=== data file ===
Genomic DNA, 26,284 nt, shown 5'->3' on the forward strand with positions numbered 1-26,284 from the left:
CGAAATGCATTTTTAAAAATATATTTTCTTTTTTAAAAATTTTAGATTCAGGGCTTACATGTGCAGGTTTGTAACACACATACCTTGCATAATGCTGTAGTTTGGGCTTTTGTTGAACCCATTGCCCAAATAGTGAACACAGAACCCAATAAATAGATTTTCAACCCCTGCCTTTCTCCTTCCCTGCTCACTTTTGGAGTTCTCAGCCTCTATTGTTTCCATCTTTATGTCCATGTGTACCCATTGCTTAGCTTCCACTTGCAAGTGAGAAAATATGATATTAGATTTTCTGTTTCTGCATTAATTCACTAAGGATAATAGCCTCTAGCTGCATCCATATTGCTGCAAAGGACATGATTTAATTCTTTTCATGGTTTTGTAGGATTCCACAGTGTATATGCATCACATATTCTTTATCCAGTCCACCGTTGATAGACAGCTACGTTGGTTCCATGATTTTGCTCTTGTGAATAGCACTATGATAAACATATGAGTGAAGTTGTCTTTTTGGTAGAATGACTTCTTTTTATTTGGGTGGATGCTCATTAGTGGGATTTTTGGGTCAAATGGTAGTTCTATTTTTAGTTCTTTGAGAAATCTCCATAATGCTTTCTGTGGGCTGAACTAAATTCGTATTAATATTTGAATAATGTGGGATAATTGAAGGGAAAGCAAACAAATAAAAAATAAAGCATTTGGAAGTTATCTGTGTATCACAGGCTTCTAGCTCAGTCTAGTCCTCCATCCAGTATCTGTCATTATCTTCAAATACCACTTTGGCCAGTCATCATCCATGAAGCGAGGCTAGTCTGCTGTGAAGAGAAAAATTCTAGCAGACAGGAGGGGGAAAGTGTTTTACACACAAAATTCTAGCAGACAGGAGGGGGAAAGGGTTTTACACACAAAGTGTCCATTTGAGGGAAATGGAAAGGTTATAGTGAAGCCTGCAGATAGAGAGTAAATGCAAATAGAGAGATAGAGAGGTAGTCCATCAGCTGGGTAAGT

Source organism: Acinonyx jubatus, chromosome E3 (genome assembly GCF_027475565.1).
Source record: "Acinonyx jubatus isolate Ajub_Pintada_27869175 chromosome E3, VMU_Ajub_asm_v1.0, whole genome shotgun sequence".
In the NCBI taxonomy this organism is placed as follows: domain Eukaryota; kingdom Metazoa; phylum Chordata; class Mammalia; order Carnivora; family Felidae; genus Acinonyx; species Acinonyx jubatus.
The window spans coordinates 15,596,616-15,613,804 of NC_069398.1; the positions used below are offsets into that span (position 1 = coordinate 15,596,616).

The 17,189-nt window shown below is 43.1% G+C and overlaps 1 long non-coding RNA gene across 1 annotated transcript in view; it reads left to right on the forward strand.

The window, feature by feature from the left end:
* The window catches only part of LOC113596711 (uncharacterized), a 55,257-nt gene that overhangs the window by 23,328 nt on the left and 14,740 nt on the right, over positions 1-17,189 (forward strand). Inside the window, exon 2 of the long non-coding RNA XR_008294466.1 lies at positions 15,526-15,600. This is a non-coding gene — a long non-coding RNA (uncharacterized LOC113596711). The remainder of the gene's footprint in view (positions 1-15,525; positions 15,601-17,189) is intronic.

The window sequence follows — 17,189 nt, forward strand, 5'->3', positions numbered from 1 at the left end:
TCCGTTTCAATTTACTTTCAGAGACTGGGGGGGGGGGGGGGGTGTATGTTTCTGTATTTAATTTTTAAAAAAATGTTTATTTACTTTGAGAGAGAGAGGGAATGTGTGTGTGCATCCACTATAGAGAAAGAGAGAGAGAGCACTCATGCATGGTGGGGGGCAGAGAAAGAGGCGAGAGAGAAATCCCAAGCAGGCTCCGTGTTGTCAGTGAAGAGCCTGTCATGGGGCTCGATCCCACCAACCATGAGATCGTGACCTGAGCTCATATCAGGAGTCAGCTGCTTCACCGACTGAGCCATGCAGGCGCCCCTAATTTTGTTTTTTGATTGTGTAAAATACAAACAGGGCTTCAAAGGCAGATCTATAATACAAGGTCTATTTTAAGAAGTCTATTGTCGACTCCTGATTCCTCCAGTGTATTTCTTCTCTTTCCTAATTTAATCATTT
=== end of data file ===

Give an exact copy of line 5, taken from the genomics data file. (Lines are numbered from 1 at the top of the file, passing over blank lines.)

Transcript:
In the NCBI taxonomy this organism is placed as follows: domain Eukaryota; kingdom Metazoa; phylum Chordata; class Mammalia; order Carnivora; family Felidae; genus Acinonyx; species Acinonyx jubatus.